Board registers opposition to special education bill
by Michael Mell
At its July 5 annual reorganization meeting, the Garrison Union Free School (GUFS) Board of Education elected Raymond O’Rourke as president and Diana Swinburne as vice president. O’Rouke has served as vice president for the past two years, and Swinburne is a long-time board member. Theresa Orlandi, the board’s newest member, was sworn in to begin her first term on the board.
O’Rourke was named the GUFS representative to the Westchester – Putnam School Boards Association. He will also serve as legislative liaison to the association and to the New York State School Boards Association. Trustee Charlotte Rowe was named the GUFS delegate to the annual meeting of the state association.
In the business meeting that followed, the board held a first reading of a policy change to extend the GUFS kindergarten admissions date to Dec. 31 from the current Dec. 1 cutoff. Under the revised policy, children who turn 5 years of age on or before Dec. 31 will be admitted to the current year’s kindergarten class. The policy change aligns the GUFS admissions date with Haldane’s. The policy change is subject to a second reading and final vote at the Aug. 29 board meeting.
The board also registered its opposition to a bill awaiting Gov. Andrew Cuomo’s signature that would expose financially strapped districts to unlimited liability for the private-school tuition of certain special education students. The board authorized Superintendent Gloria Colucci to urge the governor to veto A10722A, colloquially known as the “Cultural Special Education” bill.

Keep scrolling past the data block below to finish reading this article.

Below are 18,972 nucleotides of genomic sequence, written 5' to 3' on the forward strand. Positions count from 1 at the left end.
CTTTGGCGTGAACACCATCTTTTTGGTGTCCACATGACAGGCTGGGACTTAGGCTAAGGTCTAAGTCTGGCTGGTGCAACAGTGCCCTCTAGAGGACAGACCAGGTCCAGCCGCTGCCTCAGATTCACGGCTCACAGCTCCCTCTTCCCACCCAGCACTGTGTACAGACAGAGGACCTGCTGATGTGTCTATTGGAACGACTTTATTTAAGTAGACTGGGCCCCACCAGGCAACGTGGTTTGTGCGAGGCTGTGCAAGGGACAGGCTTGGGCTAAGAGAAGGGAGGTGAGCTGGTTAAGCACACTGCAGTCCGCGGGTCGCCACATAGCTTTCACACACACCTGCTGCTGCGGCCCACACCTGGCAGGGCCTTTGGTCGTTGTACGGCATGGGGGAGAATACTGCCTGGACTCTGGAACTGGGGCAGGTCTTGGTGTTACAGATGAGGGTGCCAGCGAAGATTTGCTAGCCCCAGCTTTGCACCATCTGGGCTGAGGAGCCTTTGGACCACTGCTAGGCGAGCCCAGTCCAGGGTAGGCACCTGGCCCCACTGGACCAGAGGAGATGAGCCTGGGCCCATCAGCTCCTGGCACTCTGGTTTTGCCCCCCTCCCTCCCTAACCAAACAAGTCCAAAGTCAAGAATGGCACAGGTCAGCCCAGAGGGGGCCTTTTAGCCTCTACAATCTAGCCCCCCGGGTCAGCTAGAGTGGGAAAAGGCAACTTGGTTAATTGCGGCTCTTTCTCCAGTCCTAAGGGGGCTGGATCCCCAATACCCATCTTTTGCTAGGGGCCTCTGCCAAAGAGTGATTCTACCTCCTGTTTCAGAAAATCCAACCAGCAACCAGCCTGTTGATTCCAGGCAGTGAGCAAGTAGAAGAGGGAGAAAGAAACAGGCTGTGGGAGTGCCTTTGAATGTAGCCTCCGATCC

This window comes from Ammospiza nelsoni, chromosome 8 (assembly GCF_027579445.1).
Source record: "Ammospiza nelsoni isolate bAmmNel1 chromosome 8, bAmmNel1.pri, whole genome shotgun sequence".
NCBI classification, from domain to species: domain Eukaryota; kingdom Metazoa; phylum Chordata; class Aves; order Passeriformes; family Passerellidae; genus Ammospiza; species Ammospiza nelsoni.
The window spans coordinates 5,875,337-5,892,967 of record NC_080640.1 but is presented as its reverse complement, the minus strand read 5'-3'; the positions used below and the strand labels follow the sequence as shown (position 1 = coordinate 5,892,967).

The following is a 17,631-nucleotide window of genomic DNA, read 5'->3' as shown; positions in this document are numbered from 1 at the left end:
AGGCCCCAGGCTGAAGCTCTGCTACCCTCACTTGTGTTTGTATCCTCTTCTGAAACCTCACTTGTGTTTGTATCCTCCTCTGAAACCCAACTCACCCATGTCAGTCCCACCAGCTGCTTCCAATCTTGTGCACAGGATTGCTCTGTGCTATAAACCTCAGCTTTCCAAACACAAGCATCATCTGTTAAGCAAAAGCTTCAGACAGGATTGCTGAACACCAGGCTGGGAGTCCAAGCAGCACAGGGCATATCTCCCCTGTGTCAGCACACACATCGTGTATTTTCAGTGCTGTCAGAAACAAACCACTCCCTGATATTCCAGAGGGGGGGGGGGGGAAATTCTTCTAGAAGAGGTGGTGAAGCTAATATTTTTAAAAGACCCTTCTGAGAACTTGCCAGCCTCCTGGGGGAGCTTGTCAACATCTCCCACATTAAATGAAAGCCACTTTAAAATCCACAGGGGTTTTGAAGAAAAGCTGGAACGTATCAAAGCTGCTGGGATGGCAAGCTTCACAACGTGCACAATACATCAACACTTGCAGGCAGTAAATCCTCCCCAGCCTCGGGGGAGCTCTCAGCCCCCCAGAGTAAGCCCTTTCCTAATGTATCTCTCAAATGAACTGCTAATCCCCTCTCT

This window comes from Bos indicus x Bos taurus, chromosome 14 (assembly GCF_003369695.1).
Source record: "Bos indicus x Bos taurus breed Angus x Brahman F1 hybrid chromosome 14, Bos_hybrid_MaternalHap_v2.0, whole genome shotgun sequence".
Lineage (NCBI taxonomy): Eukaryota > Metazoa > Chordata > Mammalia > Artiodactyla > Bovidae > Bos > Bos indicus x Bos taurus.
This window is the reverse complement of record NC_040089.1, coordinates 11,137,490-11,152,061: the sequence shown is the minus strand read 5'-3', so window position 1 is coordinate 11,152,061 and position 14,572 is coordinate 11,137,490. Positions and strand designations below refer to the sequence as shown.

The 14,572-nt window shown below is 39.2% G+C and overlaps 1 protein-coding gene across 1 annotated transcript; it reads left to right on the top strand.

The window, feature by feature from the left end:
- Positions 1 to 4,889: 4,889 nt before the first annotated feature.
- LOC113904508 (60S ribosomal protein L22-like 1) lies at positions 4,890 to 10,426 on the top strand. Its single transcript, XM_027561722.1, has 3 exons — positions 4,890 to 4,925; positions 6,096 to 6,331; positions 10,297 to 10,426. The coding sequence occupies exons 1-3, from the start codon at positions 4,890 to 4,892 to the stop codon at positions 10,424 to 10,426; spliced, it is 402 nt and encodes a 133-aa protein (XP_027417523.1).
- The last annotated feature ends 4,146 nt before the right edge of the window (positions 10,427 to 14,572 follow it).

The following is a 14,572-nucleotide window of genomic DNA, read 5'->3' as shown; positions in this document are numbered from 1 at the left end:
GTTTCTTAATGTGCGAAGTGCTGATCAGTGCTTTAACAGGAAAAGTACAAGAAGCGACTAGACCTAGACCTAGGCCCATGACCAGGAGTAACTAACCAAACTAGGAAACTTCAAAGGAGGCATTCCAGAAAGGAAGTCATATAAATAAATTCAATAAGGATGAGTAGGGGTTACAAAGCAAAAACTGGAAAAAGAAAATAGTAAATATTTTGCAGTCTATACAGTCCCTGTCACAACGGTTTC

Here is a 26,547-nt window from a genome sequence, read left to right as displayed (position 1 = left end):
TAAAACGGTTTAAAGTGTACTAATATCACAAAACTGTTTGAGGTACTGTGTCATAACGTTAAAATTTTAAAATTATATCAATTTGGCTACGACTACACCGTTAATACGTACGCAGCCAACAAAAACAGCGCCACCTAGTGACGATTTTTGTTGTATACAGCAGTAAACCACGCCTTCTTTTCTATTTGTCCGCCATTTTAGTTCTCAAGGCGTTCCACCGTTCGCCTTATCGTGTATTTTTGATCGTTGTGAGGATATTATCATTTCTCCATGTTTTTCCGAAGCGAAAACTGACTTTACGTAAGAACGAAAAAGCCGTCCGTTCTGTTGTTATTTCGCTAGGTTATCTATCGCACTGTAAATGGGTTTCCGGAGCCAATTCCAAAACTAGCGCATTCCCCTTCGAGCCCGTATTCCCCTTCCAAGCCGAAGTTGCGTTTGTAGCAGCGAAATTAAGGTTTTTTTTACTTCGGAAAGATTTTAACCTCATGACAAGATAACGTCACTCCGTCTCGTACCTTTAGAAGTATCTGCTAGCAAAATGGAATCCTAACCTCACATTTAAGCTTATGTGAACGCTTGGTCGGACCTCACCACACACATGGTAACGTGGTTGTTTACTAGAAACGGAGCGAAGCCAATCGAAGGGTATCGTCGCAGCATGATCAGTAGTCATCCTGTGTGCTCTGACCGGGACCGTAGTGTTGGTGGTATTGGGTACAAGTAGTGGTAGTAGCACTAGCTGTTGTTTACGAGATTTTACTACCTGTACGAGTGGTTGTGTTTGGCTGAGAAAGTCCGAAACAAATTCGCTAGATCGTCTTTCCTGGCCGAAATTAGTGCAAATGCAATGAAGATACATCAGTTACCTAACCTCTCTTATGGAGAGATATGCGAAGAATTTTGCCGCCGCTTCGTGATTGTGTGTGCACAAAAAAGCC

The bill, which passed both the Assembly and the Senate without discussion on the last day of their recently concluded sessions, would require school district committees on special education to include home, family and other cultural considerations in the placement of special-education students. It would impose an unlimited obligation to pay for private schools, including religious institutions, for certain of its special-education students. The New York State School Boards Association, the Westchester-Putnam School Boards Association and the Rural Schools Association of New York State (all three of which GUFS is a member), along with hundreds of school boards around the state, strongly oppose the bill.
In other business, the board approved a proposal to retain an educational technology consultant to assess and make recommendations on how GUFS may best deploy its current technology resources and its future investments to achieve the best possible educational outcomes, as well as to improve overall operating efficiecies.